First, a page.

Easter recess. A chance for Westminster to rinse itself down from the recent Brexit madness and restore some much-needed sanity. Well, it was a nice thought while it lasted.
Parliament Square is now more of a mess than ever. Like Glastonbury on the gloomy Monday after. Gone are the Brexit rabble- rousers and in come the ‘End is Nigh’ protesters from Extinction Rebellion.
It is not an angry scene. More a limp sort of vista, all Kumbaya and Kombucha. Speakers are polite, well-spoken but totally unreasonable. When I stepped off the Tube yesterday, excitable ginger ninny Lloyd Russell-Moyle (Lab – Brighton Kemptown) was calling for all taxis and cars to be ‘driven from the streets’.
Meanwhile, inside the Commons, Greta Thunberg, a 16-year-old climate change activist from Sweden, held court over opposition leaders, chiding them for their lack of action on the environment.
Swedish schoolgirl climate activist Greta Thunberg during an event inside the Houses of Parliament in Westminster, London
Members queued to pay homage to the pig-tailed wunderkind as though she were some all-powerful sorceress in Game of Thrones. All hail Queen Greta!
In the chamber, energy minister Claire Perry was summoned to answer an urgent question on the Parliament Square protestors.
Before she spoke, little Greta was ushered to a seat in the public gallery and given a welcome round of applause. As I say, it was a weird first day back.
The question had been brought by Ed Miliband (Lab – Doncaster North), himself an energy minister under Gordon Brown and who in another life one could imagine as one of those beardy NGO lentil-eaters who urge us to only take one shower a week.
Ed’s sympathies were firmly with the swampies. Easy for him to say, of course. His constituency lies way up north, far away from the chaos they had wrought on Londoners.
The Government, said Ed, needed to ‘raise their game’ on global warming. He quoted saintly Greta, calling on them to ‘act as if the house was on fire’. He also demanded the Government declare a ‘climate emergency’ whatever that meant.
Swedish environmental campaigner Greta Thunberg addresses politicians, media and guests with the Houses of Parliament
Ms Perry began by apologising for her failure to meet with Greta and her team, but other commitments and all that. ‘Her team?’ Yup, that’s what she said. I’m not sure even Lady Gaga boasts one of those.
The minister criticised the protesters’ methods but said like Ed she shared their concerns about the environment. Gesturing to Miliband, she said that before they became MPs, it might well have been the two of them out there waving the placards. Politely, no one pointed out that as a former hotshot banker at Credit Suisse, Perry might have been a tad conflicted.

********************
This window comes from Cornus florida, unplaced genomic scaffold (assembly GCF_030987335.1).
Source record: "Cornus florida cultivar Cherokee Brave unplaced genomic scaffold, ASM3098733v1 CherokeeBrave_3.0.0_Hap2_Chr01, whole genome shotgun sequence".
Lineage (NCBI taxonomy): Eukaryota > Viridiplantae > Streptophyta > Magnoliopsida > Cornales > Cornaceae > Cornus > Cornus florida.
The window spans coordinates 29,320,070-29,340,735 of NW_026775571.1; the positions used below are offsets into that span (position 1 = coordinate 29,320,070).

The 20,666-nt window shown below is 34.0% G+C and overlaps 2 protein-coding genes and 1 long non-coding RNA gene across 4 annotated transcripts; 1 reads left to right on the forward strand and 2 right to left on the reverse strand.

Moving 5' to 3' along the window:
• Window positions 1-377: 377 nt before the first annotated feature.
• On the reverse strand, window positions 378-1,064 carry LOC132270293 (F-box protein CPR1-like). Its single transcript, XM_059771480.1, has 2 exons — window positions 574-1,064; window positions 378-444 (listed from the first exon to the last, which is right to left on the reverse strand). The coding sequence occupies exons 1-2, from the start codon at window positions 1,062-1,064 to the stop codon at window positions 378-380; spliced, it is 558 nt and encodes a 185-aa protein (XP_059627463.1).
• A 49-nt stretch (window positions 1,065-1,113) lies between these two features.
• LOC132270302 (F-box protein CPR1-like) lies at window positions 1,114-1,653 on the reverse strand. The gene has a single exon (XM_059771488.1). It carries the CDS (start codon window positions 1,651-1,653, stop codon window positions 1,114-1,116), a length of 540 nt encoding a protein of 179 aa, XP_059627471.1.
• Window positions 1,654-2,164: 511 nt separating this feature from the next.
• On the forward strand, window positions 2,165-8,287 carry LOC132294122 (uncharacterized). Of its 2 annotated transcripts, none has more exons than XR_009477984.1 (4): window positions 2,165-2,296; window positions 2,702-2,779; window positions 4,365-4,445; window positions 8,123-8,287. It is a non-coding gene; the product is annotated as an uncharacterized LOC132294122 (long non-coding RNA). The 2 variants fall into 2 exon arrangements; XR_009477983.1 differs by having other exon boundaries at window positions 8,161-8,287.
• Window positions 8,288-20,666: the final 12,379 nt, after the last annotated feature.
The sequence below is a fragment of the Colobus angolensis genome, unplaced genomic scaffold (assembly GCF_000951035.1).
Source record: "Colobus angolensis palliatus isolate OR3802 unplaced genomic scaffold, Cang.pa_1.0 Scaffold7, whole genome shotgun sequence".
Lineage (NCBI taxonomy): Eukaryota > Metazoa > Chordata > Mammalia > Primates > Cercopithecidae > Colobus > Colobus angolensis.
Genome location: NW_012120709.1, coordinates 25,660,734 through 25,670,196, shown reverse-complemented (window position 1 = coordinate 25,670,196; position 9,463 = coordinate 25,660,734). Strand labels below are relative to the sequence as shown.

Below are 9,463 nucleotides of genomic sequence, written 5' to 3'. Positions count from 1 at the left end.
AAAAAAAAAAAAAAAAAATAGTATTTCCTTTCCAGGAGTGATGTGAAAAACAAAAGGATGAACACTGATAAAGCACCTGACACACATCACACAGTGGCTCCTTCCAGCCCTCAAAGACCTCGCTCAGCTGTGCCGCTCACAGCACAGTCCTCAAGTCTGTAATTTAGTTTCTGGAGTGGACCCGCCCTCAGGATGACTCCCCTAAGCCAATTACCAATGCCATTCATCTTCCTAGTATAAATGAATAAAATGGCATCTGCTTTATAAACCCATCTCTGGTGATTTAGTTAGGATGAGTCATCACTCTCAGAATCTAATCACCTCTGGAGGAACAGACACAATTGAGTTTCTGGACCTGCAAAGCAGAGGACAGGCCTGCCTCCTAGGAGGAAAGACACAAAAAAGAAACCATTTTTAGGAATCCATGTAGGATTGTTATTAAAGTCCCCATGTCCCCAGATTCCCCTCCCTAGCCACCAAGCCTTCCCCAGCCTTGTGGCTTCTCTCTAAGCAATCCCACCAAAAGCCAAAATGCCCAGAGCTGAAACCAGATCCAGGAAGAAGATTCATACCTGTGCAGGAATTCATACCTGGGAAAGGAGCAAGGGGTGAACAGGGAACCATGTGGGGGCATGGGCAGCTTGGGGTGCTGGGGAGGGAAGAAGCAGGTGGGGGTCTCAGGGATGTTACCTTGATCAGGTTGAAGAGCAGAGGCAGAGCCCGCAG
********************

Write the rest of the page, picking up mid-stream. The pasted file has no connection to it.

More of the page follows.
Perry’s general message to the House was that there’s still lots to do on tackling climate change but that is not to say a lot has not already been achieved. Behind her, John Redwood (Con – Wokingham), James Gray (Con – North Wiltshire) and Sir Edward Leigh (Con – Gainsborough) flashed dubious scowls. Not perhaps the most dedicated trio of Tory tree-huggers.
Swedish environmental campaigner Greta Thunberg receives applause after addressing politicians, media and guests within the Houses of Parliament on April 23, 2019 in London
Hyperactive Rebecca Pow (Con – Taunton Deane) made a suggestion about sustainability targets. My own suggestion to Perry: Find a way of bottling the energy zingy Pow emits in the chamber, and we’ll solve the energy crisis tomorrow.
When Caroline Lucas (Green – Brighton Pavilion) rose, she turned to the public to pay tribute to the environment’s pocket heroine but – oh no! – Greta by now had seen enough and scarpered. I didn’t blame her. Predictably, Lucas tried to make a petty issue out of the Prime Minister failing to find time to meet with Thunberg.
Perry rightly criticised the Green leader for constantly playing ‘political tit for tat’. Lucas began ranting angrily. To be continued at PMQs today, one suspects.
Back in Parliament Square, the light was starting to quell.
As the chants thinned to a reedy murmur, these polite – and suspiciously well-dressed – protesters began packing up to make the long journey home.
Or, as is more likely, the short hop across the park to their flats in Sloane Square.